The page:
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Why I Make Thomas Keller's Bread Pudding Every Thanksgiving

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Burnt edges make some meals taste better, but not all—and that's why we paired up with If You Care to share a recipe that benefits from a little coverage.

I don't remember when I first started making Thomas Keller’s Leek Bread Pudding for Thanksgiving, only that I thought it silly it’d never occurred to me to replace the stock in stuffing with cream and egg yolks and handfuls of cheese. What had we been doing all these years? 

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Thomas Keller's Leek Bread Pudding

I started cooking Thanksgiving at my house early on—when I was 18, I think—and it was good exercise for my cooped-up type-A demons, and an excellent excuse to cook a whole bunch of new recipes not on my own college-poor dime. By then, I’d mastered Keller's 7-yolk pasta dough, and had hopefully dog-eared but not totally used his French Laundry Cookbook. Early experiments included a confusingly complex red pepper coulis I had pushed through a pasta strainer instead of a chinois, hack-happy home cook in the making I was. The red pepper coulis failure I rightfully blamed on myself, so by that logic he really hadn’t let me down yet. Thomas Keller’s Leek Bread Pudding was up next. 

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This bread pudding was everything its ingredient list promised it would be, which is why it’s become as regular to the holidays as our family squeaking out the Doxology before every meal. I don’t deviate from what Keller instructed that first time, except for one place: When the top starts to brown too fast, and it might, I cover the whole thing with a buttered piece of parchment for shelter.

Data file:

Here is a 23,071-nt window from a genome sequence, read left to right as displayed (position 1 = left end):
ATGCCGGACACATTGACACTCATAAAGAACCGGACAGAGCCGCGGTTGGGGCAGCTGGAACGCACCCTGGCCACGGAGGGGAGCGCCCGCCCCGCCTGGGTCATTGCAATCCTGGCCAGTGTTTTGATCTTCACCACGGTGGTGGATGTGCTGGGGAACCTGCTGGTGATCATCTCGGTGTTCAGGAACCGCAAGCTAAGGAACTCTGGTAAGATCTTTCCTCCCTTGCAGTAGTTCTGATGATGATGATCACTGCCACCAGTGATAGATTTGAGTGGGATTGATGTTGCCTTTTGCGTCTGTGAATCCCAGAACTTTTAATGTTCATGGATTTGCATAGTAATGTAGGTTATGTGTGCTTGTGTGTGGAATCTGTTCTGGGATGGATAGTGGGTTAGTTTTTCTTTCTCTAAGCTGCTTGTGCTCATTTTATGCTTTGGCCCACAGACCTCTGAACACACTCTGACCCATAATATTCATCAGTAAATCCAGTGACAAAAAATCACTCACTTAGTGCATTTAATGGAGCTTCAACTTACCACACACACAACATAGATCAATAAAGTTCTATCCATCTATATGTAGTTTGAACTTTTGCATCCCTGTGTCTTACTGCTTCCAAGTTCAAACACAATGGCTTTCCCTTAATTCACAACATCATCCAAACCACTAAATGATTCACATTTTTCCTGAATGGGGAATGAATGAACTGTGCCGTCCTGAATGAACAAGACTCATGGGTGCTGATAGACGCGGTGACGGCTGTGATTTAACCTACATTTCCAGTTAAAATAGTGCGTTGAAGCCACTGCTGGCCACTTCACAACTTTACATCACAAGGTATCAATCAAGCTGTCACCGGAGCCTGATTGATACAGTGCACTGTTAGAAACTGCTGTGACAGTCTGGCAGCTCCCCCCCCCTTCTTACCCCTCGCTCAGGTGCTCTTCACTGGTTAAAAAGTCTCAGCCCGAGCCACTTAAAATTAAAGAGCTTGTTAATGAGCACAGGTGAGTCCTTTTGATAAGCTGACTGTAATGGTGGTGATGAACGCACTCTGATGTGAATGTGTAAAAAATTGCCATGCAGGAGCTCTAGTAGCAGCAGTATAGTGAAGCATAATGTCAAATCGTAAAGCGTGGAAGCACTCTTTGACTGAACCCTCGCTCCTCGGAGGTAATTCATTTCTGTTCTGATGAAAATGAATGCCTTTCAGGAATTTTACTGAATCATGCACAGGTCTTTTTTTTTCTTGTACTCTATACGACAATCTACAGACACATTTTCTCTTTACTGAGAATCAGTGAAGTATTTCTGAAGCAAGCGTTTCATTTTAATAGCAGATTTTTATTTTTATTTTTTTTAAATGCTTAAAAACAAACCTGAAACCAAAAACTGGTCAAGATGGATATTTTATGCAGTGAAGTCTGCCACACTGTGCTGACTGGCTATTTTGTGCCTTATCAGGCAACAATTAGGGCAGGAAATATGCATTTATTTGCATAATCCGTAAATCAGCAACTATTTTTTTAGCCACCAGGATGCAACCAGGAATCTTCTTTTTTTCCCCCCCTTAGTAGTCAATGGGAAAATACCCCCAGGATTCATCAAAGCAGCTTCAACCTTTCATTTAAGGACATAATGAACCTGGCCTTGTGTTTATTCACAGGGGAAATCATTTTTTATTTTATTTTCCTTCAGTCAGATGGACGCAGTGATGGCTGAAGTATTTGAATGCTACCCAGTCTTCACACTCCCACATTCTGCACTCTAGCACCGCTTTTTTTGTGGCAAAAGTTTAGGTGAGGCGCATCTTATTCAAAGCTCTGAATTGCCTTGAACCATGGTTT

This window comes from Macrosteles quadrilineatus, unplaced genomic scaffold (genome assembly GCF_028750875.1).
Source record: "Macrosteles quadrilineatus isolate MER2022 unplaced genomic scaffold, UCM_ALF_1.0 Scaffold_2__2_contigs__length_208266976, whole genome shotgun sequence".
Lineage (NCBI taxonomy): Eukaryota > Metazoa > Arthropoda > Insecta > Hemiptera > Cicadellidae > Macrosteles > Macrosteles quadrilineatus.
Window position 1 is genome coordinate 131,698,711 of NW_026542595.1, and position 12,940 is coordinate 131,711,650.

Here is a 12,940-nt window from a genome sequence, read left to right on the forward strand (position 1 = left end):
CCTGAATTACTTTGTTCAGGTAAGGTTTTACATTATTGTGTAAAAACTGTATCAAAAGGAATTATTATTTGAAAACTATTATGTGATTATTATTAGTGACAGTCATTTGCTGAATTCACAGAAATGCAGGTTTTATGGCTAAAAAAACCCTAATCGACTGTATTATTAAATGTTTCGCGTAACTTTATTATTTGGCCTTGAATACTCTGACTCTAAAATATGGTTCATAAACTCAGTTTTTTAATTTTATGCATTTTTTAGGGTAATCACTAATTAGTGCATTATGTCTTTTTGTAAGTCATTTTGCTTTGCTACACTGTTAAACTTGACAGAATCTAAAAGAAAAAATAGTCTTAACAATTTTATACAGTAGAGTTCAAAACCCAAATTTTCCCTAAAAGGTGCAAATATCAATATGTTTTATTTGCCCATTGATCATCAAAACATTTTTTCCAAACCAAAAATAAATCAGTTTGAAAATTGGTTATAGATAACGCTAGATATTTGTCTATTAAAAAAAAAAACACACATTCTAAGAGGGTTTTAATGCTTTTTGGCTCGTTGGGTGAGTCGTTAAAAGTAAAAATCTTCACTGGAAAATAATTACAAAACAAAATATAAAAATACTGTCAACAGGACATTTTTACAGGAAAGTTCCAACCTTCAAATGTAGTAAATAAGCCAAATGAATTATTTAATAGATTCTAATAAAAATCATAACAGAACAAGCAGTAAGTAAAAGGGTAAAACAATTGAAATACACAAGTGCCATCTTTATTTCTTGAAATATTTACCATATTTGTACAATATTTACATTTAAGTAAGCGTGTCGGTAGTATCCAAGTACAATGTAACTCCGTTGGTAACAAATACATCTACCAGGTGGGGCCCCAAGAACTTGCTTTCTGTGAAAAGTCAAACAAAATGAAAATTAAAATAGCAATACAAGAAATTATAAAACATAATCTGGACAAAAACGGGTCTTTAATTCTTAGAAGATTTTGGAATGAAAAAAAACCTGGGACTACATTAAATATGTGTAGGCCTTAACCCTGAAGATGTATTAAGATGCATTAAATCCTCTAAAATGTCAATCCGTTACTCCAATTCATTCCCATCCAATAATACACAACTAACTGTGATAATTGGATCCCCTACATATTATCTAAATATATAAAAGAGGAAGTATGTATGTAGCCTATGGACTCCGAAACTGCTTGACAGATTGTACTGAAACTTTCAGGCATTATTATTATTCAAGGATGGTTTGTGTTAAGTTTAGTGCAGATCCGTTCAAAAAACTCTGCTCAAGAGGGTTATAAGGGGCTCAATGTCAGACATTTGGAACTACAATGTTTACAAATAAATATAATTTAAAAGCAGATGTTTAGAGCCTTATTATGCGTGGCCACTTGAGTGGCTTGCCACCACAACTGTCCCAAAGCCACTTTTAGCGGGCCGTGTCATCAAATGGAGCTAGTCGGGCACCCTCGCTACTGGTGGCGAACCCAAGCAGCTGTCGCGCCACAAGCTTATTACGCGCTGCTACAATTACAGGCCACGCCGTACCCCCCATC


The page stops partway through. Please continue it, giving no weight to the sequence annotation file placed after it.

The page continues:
That same parchment piece then gets shuttled around the oven for the remainder of the cooking day: atop re-warming mash, as a sort of off-kilter hat to the domed apple pie. Another tip? If the oven has room, I’d double the recipe—it’s just as good cold, the next day. 

Thomas Keller's Leek Bread Pudding

Adapted slightly from Thomas Keller's Ad Hoc at Home

Serves 12 (as a side)

2 cups 1/2-inch thick sliced leeks, white and light green parts only, cleaned and rinsed
4 tablespoons unsalted butter
12 cups 1-inch cubed crustless brioche or Pullman loaf
1 tablespoon finely chopped chives
1 teaspoon fresh thyme leaves
3 large eggs
3 cups whole milk
3 cups heavy cream
Kosher salt
Freshly ground black pepper
Freshly grated nutmeg
1 cup shredded Comte or Emmenthaler cheese

Get the full recipe (and print and save it) here.

Photo of finished pudding by Bobbi Lin; photo of buttered parchment by James Ransom

Burnt edges make some meals taste better, but not all—and that's why we paired up with If You Care to share a recipe that benefits from a little coverage.


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Tags: bread pudding, thomas keller, ad hoc at home